The Plantation Industries and Commodities Ministry today said negative perceptions of palm oil must be put to rest to ensure the competitiveness of exports in the long run.
Minister Datuk Zuraida Kamaruddin said Malaysia and Indonesia had for the past two decades been subject to numerous anti-palm oil campaigns by Western countries and the developed world.
"This will affect the marketability of palm oil and its related products in these markets.
"Palm oil and its related products are major revenue contributors to the country's economy and have played a significant role in reducing rural poverty by providing employment and improving infrastructure," she said in a statement.
She said "palm oil-free" marketing and labelling campaigns had convinced consumers that palm oil was bad, whether nutritionally, for environmental reasons or both.
In 2019, the European Union (EU) classified palm oil as a crop with a high-risk of leading to indirect land-use change, so it is seen as contributing to deforestation and biodiversity loss.
"EU member countries are currently adopting the European Union Renewable Energy Directive II in their respective legislation.
"This classification will affect the chances of palm oil being a potential biofuel source as its usage will be reduced from next year before being 'eliminated totally' as a biofuel source in the EU by 2030," she said.
She said this led to Malaysia initiating legal action against the EU and two of its members, France and Lithuania, on Jan 15, 2021 under the World Trade Organization’s (WTO) Dispute Settlement Mechanism.
This came after the EU implemented the directive without considering Malaysia's commitment and views and even after Malaysia gave feedback and sent economic and technical missions to Europe.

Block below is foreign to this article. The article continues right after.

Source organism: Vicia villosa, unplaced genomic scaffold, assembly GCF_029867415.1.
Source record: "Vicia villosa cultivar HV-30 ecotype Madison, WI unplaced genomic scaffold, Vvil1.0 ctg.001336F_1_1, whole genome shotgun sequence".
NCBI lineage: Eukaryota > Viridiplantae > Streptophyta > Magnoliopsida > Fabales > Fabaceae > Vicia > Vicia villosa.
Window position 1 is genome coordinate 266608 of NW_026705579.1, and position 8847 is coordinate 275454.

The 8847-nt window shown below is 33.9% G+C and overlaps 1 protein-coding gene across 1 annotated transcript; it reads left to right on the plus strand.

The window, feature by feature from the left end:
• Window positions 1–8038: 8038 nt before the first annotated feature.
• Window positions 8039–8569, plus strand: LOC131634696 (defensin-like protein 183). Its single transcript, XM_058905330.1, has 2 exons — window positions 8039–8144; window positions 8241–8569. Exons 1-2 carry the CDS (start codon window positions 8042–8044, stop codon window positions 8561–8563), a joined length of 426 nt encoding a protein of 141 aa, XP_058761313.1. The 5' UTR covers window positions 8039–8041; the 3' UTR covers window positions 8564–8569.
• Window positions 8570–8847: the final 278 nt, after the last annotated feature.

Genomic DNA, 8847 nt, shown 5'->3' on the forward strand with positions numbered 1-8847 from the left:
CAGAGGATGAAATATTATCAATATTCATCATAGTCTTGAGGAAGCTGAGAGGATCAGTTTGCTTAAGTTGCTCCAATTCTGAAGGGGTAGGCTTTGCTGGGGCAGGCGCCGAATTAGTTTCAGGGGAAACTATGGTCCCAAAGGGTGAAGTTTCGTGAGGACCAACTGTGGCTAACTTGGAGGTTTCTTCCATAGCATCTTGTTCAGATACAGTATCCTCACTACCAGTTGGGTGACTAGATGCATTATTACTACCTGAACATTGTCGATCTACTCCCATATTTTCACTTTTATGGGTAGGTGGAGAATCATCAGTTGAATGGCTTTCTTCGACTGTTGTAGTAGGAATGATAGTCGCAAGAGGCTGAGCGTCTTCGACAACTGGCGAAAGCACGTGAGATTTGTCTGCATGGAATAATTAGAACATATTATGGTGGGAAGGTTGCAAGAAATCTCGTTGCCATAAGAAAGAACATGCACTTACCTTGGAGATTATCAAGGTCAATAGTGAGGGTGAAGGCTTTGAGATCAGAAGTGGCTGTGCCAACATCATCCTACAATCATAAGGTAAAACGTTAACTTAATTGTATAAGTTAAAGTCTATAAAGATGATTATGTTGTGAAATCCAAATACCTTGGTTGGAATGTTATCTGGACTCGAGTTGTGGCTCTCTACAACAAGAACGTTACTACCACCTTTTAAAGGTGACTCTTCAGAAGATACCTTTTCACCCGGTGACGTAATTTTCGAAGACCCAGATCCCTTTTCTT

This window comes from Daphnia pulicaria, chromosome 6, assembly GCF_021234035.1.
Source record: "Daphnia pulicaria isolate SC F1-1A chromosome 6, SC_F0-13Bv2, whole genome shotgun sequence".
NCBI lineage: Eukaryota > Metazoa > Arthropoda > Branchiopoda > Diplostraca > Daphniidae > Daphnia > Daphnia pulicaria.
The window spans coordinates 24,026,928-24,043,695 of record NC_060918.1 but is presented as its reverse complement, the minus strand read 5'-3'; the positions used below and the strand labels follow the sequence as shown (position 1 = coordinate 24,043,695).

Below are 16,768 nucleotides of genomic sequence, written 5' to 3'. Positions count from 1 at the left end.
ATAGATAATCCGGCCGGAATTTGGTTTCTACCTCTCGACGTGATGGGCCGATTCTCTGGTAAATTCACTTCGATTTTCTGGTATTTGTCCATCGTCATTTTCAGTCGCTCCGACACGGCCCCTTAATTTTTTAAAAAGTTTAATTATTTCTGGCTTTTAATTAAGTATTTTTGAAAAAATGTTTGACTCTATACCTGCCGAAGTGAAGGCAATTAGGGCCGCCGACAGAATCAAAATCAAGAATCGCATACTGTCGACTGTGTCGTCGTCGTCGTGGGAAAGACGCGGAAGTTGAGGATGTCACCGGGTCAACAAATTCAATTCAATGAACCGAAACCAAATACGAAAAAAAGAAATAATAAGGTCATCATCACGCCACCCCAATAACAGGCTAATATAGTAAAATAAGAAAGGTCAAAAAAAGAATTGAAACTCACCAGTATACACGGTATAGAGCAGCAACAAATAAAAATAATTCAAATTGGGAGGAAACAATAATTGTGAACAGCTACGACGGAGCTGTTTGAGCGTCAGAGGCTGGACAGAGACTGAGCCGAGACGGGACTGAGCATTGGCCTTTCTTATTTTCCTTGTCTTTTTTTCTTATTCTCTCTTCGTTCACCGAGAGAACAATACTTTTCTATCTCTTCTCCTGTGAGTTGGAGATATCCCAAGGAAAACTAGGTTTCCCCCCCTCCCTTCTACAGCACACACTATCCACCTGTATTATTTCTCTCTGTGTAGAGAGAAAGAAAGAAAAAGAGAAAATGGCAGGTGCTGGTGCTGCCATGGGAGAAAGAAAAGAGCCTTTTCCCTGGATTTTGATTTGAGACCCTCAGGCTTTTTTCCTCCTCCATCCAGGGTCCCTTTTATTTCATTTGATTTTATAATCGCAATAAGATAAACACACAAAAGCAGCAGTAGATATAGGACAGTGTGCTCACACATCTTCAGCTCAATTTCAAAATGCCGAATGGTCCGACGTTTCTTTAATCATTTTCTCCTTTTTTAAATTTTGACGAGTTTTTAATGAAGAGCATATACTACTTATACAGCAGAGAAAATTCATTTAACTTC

Malaysia will also act as a third party in a separate WTO case lodged by Indonesia, which is the world's biggest palm oil producer, as a sign of solidarity and support.
"In all fairness, Malaysia has been left with no choice but to retaliate against the bullies even as we understand that the legal process can drag on and be costly."
She said the legal challenge entailed a lot of preparation and submission of documents for argument, as well as meticulous research and long meetings and deliberations by the panel tasked to look into the matter.
Thus far, no further restrictions have been imposed by the EU against palm oil.
"However, the fact remains that medium- to long-term damage has already been inflicted on palm oil's image in the eyes of European consumers.
"In this regard, the ministry will continue to closely monitor the latest developments in legislation in the EU, which could tarnish the reputation of palm oil and adversely affect the viability of palm oil and the palm oil-related industry in Malaysia."